Story and photos by MARK FRANCISCO
THE year was 1942. Fierce fighting broke out between the Japanese forces and Filipino guerillas embedded with the United States armed forces in Asturias, Cebu. In the course of the fighting, 24-year-old Sergio Sudaria was separated from the group.
Alone and weary with no food in sight, Sudaria walked miles and miles in the desolate jungle of Asturias. With no compass in hand, Sudaria did not care where his feet would take him – as long as he could find food.
Then he found a bird humming. Sudaria slowly probed on where the sound came from. And there he saw it.
The singing bird was good news. Not because it lullabied him but because Sudaria wanted it as its meal. And so he began attempting to catch it. But each time, the cunning feathery animal would hop and fly away. So Sudaria would follow it. And followed and followed he did whichever direction the animal hopped and flew.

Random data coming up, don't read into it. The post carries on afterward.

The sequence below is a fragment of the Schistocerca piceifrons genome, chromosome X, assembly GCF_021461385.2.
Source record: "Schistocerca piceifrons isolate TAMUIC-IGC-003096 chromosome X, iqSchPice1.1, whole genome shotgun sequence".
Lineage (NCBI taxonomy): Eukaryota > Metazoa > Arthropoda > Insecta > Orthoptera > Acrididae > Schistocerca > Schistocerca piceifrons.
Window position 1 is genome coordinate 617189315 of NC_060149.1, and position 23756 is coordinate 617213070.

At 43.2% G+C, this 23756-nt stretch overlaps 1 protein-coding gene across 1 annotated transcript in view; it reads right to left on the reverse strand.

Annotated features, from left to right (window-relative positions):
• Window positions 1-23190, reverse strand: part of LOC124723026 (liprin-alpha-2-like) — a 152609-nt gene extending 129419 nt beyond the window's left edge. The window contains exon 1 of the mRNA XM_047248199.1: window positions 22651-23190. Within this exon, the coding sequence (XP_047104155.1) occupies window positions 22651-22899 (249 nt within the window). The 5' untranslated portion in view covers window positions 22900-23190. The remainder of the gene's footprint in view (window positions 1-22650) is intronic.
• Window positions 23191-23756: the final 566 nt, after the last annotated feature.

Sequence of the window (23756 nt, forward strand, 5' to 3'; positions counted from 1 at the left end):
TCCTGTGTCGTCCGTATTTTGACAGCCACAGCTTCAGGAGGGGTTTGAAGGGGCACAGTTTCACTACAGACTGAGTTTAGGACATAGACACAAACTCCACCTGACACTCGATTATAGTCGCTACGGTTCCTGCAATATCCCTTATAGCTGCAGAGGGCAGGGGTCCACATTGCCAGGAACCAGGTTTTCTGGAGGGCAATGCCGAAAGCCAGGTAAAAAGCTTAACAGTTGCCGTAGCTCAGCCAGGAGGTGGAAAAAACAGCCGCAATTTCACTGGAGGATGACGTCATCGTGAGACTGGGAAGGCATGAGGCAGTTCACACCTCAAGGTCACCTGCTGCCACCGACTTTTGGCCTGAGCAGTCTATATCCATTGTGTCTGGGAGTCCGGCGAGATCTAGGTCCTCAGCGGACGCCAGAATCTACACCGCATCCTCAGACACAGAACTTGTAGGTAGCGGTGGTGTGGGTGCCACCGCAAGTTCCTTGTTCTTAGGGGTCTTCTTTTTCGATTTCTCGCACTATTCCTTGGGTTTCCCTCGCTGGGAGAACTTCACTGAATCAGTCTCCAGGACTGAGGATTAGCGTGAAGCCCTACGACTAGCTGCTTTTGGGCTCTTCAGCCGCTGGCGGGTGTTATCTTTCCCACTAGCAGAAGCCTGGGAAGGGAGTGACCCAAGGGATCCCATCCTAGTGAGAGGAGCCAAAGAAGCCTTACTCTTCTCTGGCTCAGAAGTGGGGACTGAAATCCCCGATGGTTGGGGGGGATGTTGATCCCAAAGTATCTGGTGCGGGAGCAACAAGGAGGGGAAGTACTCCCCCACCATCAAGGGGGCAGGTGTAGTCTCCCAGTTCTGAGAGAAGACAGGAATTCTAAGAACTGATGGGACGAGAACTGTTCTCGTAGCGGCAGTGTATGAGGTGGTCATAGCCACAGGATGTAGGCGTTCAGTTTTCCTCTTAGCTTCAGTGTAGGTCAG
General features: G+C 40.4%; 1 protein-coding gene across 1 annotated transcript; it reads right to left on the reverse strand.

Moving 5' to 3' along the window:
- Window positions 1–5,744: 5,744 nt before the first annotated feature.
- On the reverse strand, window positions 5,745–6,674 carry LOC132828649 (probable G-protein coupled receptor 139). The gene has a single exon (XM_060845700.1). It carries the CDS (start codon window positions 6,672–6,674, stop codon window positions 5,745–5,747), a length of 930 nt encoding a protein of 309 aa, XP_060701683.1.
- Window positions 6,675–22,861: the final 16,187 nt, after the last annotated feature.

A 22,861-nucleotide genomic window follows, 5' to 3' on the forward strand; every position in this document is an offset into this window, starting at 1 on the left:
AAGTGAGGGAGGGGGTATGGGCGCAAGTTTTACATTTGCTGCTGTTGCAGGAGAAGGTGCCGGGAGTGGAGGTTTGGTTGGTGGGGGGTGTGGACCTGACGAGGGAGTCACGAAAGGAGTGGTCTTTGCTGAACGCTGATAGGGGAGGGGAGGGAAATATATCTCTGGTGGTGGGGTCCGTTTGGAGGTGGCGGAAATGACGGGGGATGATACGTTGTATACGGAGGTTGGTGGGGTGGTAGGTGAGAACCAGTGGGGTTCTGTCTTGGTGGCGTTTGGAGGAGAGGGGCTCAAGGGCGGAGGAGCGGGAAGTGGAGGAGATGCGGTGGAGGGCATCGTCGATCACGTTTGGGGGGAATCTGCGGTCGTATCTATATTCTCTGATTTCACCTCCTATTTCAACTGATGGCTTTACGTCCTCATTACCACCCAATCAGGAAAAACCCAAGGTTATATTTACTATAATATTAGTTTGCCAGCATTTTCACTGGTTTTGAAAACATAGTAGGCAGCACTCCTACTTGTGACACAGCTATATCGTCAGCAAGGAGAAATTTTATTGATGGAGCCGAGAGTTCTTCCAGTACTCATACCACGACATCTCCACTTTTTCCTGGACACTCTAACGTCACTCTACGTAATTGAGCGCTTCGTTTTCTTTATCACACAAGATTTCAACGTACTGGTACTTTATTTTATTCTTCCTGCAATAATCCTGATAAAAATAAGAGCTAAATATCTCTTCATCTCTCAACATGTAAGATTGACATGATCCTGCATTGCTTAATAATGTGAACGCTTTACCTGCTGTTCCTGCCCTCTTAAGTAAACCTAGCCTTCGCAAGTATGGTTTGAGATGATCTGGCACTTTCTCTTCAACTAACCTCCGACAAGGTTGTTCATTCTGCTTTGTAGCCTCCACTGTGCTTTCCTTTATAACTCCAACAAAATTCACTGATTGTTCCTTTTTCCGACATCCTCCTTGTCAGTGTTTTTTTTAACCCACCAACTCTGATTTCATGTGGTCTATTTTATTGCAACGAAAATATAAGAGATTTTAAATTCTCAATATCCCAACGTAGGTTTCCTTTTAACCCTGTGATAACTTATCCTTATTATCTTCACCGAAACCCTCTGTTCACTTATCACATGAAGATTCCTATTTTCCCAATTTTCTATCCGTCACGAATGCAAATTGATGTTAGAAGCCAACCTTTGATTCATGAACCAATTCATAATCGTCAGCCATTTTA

Until Sudaria stumbled back onto his platoon where rations abound.
It was that moment in 1942 that Sudaria was given a second chance at life. Today, Sudaria is still living at 100 years old.
It is with this feat that the Department of Social Welfare and Development (DSWD) honored him as a centenarian.
In a simple rite at the Claveria municipal hall last May 26, Sudaria was given a token by DSWD 10 representative Rosanna Akut.
The emotional Sudaria accepted the token with deep gratitude while recalling that harrowing event in his life more than 70 years ago.
For after that second chance in life, the war had ended. And Sudaria settled down, bringing his children to Mindanao, first in Damulog, Bukidnon in 1964 and later in 1973 in barangay Patrocinio, Claveria, Misamis Oriental where he has called home for the past 40 years.
Blessed with eight children, Sudaria became a farmer and tilling the soil for corn crops.
Fast forward to 2017, Sudaria is now blessed with almost 200 grandchildren, great grandchildren and great-great grandchildren.
Yet he remains to be healthy and even manages to walk without a cane, exercising within the confines of his neighborhood everyday accompanied by two of his great-grandchildren.
Sudaria is indeed living a long life. All because God made that bird tease him, hopping and flying until he reached his platoon.
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